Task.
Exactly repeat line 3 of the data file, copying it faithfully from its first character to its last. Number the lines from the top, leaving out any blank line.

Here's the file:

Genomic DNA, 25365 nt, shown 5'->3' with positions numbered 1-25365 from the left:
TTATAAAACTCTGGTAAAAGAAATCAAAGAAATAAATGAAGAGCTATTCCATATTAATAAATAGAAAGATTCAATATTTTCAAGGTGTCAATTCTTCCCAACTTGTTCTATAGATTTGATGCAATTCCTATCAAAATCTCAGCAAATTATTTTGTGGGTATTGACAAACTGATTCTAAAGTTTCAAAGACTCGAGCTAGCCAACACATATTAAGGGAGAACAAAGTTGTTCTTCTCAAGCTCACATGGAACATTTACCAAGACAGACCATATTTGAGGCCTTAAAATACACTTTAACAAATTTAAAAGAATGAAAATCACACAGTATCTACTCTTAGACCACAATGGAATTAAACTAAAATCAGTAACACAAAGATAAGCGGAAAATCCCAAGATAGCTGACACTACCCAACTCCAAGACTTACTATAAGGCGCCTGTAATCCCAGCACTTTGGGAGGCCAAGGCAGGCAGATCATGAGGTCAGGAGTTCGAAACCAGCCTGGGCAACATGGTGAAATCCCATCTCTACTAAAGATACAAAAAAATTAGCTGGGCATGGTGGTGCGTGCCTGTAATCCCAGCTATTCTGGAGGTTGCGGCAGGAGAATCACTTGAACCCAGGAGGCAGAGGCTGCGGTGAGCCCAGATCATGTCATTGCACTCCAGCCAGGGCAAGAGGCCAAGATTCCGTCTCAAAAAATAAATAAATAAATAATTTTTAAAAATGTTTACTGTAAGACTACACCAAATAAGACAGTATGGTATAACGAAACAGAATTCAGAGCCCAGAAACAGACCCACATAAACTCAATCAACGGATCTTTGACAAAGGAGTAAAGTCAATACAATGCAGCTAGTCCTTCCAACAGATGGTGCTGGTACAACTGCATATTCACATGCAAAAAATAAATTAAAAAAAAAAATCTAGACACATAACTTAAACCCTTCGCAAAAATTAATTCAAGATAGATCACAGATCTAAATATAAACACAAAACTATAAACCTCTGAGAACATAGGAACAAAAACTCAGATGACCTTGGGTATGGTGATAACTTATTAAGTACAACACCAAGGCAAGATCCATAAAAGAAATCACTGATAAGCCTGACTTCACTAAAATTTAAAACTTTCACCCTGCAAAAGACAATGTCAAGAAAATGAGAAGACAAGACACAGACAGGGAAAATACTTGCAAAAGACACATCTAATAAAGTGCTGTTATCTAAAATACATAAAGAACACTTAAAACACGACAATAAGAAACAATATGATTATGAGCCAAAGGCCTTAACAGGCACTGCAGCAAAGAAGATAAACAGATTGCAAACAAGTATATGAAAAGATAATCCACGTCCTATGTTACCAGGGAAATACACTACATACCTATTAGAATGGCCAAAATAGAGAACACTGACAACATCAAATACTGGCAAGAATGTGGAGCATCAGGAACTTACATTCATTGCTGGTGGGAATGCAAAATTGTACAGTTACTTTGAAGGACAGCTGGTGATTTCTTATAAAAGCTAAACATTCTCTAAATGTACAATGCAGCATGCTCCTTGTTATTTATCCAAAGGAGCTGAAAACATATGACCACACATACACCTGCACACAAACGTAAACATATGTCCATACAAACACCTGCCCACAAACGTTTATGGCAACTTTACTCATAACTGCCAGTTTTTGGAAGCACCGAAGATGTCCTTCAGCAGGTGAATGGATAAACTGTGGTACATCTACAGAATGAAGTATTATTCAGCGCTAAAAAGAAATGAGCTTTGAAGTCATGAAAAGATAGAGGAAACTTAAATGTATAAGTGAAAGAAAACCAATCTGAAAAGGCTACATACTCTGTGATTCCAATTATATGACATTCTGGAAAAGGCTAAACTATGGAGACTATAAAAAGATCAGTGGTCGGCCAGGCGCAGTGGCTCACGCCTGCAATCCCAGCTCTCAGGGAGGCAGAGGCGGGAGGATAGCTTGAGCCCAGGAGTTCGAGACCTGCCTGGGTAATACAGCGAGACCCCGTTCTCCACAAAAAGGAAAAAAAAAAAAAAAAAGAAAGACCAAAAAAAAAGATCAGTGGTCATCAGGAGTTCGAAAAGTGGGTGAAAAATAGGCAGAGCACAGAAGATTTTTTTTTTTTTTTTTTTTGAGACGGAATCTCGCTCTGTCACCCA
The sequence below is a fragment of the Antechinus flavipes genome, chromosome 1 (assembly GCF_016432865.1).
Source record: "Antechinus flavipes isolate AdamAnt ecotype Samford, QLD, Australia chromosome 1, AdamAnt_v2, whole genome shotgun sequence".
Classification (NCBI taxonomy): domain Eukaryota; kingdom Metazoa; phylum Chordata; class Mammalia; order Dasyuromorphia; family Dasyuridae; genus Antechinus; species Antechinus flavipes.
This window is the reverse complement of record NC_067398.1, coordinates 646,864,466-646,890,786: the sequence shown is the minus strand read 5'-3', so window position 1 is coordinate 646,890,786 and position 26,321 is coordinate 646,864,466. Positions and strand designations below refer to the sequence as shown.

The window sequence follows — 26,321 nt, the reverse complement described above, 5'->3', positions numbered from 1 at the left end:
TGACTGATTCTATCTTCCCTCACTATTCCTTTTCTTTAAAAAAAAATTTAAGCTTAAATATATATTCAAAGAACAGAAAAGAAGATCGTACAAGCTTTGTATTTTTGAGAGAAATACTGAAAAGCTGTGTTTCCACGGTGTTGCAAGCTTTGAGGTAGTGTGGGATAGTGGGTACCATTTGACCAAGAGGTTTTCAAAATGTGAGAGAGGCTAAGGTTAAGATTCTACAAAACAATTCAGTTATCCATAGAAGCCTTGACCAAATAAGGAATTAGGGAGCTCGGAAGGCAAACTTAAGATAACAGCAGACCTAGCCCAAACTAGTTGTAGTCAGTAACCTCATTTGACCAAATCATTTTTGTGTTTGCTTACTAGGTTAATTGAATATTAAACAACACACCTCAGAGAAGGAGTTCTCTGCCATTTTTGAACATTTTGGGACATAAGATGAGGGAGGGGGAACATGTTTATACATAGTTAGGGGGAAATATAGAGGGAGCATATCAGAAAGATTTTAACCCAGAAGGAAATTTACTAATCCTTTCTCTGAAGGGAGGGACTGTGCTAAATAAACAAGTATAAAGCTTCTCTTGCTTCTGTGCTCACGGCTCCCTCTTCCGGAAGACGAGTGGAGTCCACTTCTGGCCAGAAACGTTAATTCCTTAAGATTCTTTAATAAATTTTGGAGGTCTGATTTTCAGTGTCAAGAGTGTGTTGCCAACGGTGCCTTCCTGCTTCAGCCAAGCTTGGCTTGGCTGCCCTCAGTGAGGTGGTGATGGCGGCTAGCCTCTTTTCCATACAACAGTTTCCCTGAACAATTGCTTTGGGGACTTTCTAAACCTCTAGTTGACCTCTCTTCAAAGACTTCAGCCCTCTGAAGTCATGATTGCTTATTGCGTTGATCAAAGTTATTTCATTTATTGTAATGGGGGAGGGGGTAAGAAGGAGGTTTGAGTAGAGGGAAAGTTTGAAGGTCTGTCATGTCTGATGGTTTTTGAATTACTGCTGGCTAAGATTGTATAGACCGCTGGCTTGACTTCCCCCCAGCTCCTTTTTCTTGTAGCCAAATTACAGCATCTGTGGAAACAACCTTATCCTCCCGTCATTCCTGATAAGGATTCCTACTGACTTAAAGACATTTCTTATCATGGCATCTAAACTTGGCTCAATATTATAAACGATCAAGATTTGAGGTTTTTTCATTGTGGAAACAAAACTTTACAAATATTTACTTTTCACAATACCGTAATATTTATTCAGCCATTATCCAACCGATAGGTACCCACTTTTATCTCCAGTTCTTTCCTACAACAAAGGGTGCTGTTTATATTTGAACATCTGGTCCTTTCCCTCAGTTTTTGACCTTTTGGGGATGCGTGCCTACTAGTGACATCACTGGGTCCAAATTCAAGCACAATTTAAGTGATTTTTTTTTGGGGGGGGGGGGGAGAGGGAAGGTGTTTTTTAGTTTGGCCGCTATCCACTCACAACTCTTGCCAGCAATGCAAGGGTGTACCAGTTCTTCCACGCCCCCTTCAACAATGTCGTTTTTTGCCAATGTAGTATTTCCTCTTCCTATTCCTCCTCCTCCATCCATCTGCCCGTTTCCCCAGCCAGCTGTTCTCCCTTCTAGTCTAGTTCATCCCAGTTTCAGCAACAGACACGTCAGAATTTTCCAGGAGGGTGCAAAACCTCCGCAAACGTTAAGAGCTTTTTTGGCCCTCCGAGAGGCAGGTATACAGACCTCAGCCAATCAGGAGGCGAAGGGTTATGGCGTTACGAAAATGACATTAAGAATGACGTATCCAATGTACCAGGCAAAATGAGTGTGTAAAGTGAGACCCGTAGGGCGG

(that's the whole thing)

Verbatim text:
The sequence below is a fragment of the Antechinus flavipes genome, chromosome 1 (assembly GCF_016432865.1).